The intent of any organization’s process improvement efforts is to improve the effectiveness (e.g., reduce defects) and efficiency (e.g., cost cutting per transaction) of the business process. What one often does not see as part of the effectiveness definition, however, is the expectation that the newly redesigned or improved business processes need to reflect the stated core values of the organization.

It is one thing for a company to have written values, but to fully create the desired company culture, the organization’s business processes must manifest its guiding principles. When undertaking process improvement, such as a new system implementation, a company is in a position to ensure alignment of its stated values and its day-to-day operations.

Example: Online Travel Company

Consider the case of a large online travel company. It has a policy of charging $25 for every cancellation regardless of the reason. The policy has been embedded as a business rule in the information system.

When an earthquake in Indonesia initiated a tsunami, the resulting damage made travel to and in the region unrealistic. The call centers of the company received many requests to cancel booked vacations. Many travelers had booked flights, hotels, cars and excursions. The business process scenario the call center used is as follows:

  1. The customer calls to cancel the bookings.
  2. The call center agent informs the customer that fees will be charged as a part of the booking cancellation.
  3. The customer explains that the destination has been decimated.
  4. The agent explains that it is corporate policy to charge $25 for every booking cancellation; when booking cancellations are entered into the system, the system will automatically charge $25 for each booking cancellation.
  5. The customer loudly expresses frustration and asks to speak to the supervisor.
  6. The agent transfers the call to the supervisor.

Although the company espoused employee empowerment, the agent was not empowered. The agent knew that charging cancellation fees under these circumstances did not make sense. The policy and its implementation into the information system, however, ensured that the agent had no flexibility to make judgment calls and assign exceptions for customers. With this business process scenario, two questions surface:

1. What needs to change in the business process to enable greater employee empowerment? 

Leaders must trust that their employees are capable of making good decisions. Nordstrom sales clerks, for example, are authorized to use their judgment to handle merchandise returns – exemplifying the company’s trust in and empowerment of its team members. In the case of the travel company, rather than rigidly deploying its policy of charging $25 for any booking cancellation, it can promote a guideline of charging $25 for any booking cancellation, unless there are “valid” reasons for the booking cancellations. Call center agents are then empowered to apply judgment and waive booking cancellation fees when appropriate.

2. How will this change influence the business requirements that an information system needs to support? 

To expedite the charging of booking cancellation fees, the system can continue to automatically charge $25 per booking cancellation fee. However, the system also needs to include functionality by which the travel agent can waive those fees.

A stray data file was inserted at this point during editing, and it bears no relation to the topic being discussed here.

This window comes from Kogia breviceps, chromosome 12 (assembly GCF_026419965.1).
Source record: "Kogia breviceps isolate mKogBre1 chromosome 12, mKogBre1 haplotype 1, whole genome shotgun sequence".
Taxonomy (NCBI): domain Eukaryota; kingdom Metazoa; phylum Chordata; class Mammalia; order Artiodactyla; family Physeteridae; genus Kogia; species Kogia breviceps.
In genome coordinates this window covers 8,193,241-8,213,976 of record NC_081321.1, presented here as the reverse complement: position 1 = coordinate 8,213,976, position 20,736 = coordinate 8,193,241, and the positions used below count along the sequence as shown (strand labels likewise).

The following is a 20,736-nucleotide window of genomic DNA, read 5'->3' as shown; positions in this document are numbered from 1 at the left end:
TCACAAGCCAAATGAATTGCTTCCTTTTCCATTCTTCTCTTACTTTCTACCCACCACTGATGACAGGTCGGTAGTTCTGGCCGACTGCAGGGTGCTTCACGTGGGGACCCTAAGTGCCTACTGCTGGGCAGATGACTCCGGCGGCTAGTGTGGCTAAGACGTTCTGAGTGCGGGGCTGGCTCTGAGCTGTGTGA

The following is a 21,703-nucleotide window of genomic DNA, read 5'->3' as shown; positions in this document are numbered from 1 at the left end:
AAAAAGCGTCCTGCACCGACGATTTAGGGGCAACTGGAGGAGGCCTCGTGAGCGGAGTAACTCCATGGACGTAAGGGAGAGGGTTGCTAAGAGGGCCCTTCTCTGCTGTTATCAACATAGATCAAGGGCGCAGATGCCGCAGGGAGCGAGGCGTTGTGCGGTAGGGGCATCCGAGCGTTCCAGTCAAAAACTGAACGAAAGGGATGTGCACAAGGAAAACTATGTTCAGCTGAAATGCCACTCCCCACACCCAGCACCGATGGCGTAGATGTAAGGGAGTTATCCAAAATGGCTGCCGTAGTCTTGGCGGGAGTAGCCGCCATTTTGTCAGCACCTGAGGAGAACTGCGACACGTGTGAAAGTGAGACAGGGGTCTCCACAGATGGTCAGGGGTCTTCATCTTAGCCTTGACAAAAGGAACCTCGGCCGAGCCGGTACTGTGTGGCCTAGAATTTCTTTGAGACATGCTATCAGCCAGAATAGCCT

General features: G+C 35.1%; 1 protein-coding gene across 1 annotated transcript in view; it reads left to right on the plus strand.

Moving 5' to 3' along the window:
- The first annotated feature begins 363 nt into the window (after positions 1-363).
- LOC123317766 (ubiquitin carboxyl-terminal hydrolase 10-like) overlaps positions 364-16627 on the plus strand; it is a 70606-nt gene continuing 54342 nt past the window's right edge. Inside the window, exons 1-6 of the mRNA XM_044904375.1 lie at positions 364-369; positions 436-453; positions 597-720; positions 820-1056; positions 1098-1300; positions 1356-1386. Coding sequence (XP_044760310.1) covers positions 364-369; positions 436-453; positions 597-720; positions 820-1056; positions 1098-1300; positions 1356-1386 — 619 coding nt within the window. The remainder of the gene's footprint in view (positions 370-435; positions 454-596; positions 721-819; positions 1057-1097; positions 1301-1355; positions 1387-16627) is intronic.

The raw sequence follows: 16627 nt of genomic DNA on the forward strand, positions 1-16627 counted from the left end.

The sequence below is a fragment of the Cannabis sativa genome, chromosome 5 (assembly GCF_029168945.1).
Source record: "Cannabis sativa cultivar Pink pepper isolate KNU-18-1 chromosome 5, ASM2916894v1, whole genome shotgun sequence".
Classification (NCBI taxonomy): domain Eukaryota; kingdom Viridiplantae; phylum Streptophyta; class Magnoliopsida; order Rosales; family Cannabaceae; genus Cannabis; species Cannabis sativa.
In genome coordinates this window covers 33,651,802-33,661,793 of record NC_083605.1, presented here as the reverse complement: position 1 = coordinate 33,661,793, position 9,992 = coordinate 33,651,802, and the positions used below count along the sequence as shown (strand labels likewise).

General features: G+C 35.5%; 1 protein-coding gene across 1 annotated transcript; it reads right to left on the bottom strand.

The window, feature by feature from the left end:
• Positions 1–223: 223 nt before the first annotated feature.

Integrating Company Values into Improvement Project

There are several ways in which integration of a company’s values can successfully occur. Some suggestions include:

  1. Identify the project manager and the sponsor for the business process improvement effort. The project manager should ultimately be responsible for meeting project goals.
  2. Seek out the guiding principles document (whatever it may be called) for the organization and make it a project goal to integrate these values into the improvement effort.
  3. Include the company’s values in a project charter as a part of the project’s acceptance assessment criteria.
  4. Facilitate additional analyses during the project when the current state is being evaluated:
    • What practices within the current process do not align with the company’s values?
    • What assumptions are being made that led to the current practices? How should the assumptions be validated?
    • What is the level of satisfaction with the practices?
    • How did those practices affect the features and functionalities of the supporting information system?
  5. Expand the design paradigm by asking additional questions when the future state is being developed, such as:
    • Based on the understanding of the current state, what business process practices should be changed to align with company’s values?
    • Who will be the cultural monitor to ensure the values are considered during the redesign effort?
    • What should the new business process practices be? How should they be piloted?
    • What is the team’s level of satisfaction with the practices within the newly designed process?
  6. Review the newly designed business process; prior to sign-off, ask the project team these questions:
    • What did you learn from the redesign effort with the company’s values as a part of redesign considerations?
    • How many times did the redesigned process change in order to solidify the values into the business process? Why?

A Balancing Act

It is arguable that by having the practices within a business process align with the company’s core values, the redesigned process becomes less efficient. Efficiency, however, is just one key objective of any improvement or redesign effort, not the only one. Effectiveness, which includes the integration of company values, is an equally important objective. A project team should not strive for effectiveness or efficiency; a team must balance between effectiveness and efficiency.

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